Jon Huntsman Pushes Back Against Calls To Resign In Wake Of Trump’s Helsinki Disaster
Jon Huntsman, the U.S. Ambassador to Russia, is rejecting calls that he should resign in the wake of what everyone seems to agree was a disastrous summit meeting with Vladimir Putin.
In the wake of President Trump’s disastrous summit meeting with Russian President Vladimir Putin, a NATO summit that was equally destructive, and a visit to the United Kingdom that likely has only strained an already strained relationship with one of America’s closest allies, there have been many voices here in the United States who have called on certain members of the Trump Administration to either speak out against a President that many see as having gone dangerously rogue or, in an even more extreme example, to resign their office in protest of the statements and actions of the President himself.
One focus of those calls have been Jon Huntsman Jr., the former Utah Governor, Republican candidate for President, and Ambassador to Singapore and China, who has served as Ambassador to Russia for roughly the past year or so. Within hours after the President’s press conference with Putin in Finland, John Weaver, who had served as a strategist for Huntsman’s ill-fated Presidential campaign, called on his former boss to resign in protest of the President’s rhetoric and actions. These calls were repeated by a few other corners, including a columnist for a newspaper owned by Hunstman’s own family.
This weekend, Huntsman responded to those calls, and said that he was staying on in his position:
U.S. Ambassador to Russia Jon Huntsman brushed off calls to step down after President Donald Trump’s Helsinki summit, writing that “the fragile nature of this moment” compelled him to remain in Moscow.
In an op-ed posted Saturday night in The Salt Lake Tribune, which his brother owns and publishes, the former Utah governor emphasized that his diplomatic staff was too focused on issues like nuclear weapons, Ukraine and Syria “to obsess over politics.”
“I have taken an unscientific survey among my colleagues … about whether I should resign,” he added. “The laughter told me everything I needed to know.”
Huntsman, a onetime Republican presidential contender, was responding directly to a column by the Tribune’s Robert Gehrke, who last week had written, “you work for a pawn, not a president. It’s time to come home.”
From Huntsman’s Op-Ed, which is styled as a response to Gehrke’s earlier column:
As America’s envoy to Russia, I am appointed by the president but confirmed by the Senate. I am charged with representing our country’s interests, which in the case of Russia are complex and often little understood. Popular punditry is ill-suited to describing the acts of courage, dedication and patriotism I regularly witness as chief of mission overseeing one of America’s most sensitive overseas outposts. Our work has been made more difficult over the past year by the loss of hundreds of colleagues through unprecedented expulsions of diplomats and a staff drawdown imposed by the Russian government.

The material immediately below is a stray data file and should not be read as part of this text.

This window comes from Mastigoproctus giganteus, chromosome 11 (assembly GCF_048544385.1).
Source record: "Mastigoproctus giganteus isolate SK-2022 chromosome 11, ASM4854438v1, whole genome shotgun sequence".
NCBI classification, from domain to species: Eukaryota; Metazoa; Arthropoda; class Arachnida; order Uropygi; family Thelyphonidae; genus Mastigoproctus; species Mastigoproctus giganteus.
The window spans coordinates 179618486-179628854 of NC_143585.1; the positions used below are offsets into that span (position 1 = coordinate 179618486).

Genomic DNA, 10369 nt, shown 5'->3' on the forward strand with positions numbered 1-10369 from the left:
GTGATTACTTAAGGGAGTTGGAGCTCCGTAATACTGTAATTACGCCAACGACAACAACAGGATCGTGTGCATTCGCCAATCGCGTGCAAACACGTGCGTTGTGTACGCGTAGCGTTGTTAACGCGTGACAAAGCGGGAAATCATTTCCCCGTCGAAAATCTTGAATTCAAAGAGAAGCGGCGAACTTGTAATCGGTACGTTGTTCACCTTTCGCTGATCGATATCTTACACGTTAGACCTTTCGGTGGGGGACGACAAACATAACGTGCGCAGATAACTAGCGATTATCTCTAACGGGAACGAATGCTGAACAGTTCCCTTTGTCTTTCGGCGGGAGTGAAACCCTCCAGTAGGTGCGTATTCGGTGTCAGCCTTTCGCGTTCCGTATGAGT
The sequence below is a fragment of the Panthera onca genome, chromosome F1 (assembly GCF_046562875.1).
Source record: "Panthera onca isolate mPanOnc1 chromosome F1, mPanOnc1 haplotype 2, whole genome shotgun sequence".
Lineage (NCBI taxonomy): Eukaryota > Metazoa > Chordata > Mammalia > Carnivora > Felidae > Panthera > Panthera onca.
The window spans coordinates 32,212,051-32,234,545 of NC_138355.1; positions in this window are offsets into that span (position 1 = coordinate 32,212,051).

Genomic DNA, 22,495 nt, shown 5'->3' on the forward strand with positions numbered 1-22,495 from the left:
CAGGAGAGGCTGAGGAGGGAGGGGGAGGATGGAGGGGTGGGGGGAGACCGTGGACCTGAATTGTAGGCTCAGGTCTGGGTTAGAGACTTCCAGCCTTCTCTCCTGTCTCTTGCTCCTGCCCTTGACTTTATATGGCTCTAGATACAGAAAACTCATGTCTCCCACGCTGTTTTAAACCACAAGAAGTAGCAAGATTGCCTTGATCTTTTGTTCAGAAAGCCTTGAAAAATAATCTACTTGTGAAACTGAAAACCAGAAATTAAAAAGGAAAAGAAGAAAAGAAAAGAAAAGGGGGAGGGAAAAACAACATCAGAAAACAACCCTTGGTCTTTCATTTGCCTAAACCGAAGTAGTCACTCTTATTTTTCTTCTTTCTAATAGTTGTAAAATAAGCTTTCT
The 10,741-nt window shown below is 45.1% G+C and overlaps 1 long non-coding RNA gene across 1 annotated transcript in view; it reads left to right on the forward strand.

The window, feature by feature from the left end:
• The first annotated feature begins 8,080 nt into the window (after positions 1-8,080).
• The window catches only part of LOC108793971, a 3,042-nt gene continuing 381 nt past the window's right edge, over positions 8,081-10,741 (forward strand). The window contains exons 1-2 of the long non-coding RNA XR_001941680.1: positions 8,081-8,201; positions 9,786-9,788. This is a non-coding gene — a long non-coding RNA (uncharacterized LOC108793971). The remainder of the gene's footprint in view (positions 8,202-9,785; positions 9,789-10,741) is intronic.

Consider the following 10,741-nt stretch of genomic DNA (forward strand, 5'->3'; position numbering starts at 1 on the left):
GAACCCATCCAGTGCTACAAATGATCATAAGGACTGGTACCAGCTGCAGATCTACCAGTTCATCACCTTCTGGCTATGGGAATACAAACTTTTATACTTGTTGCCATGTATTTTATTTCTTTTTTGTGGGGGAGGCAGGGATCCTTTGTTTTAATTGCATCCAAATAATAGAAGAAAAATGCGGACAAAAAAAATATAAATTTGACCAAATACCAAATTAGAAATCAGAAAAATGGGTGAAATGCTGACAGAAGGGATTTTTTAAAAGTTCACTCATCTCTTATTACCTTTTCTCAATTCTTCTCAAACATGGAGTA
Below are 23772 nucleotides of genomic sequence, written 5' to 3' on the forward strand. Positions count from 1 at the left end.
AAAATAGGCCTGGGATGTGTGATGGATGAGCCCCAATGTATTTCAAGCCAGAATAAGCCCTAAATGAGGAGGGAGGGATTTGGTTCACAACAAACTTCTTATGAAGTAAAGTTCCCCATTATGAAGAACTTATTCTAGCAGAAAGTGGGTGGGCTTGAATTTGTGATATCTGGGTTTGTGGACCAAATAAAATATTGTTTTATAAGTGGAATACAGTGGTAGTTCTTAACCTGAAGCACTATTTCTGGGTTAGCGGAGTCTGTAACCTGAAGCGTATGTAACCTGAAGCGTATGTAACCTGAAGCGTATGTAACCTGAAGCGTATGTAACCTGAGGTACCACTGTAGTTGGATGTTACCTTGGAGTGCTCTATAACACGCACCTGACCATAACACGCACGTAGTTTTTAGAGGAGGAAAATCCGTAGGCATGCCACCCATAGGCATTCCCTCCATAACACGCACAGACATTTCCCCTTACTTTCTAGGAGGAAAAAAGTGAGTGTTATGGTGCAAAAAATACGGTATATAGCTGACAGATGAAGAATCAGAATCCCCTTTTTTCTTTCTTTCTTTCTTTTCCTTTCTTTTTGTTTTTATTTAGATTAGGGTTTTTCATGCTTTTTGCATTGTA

If you have occasion to visit us in Moscow, I will introduce you to hundreds of colleagues, who are the most highly trained in their field with years of experience working in Russia. Representatives of our foreign service, civil service, military and intelligence services have neither the time nor inclination to obsess over politics, though the issues of the day are felt by all. Their focus is on the work that needs to be done to stabilize the most dangerous relationship in the world, one that encompasses nuclear weapons, fighting terrorism, stopping bloodshed in Ukraine, and seeking a settlement of the seemingly intractable Syrian crisis. Their dedication to service to their country is above politics, and it inspires me to the core. It is my standard.
I have taken an unscientific survey among my colleagues, whom you reference, about whether I should resign. The laughter told me everything I needed to know. It also underscores the fragile nature of this moment. As for my sons, active-duty naval officers whom you also call out, I honor their courageous service each time I salute the Marine guards protecting our large embassy compound. Their words when asked if I should resign are unprintable.
While not specifically addressing the calls on Huntsman to resign, meanwhile, Fred Hiatt of The Washington Post makes an argument for why people like Huntsman and others should not resign:
let me offer a pessimist’s view: Things could get worse still. A lot worse. And that argues for the “adults” staying as long as they can manage to do so.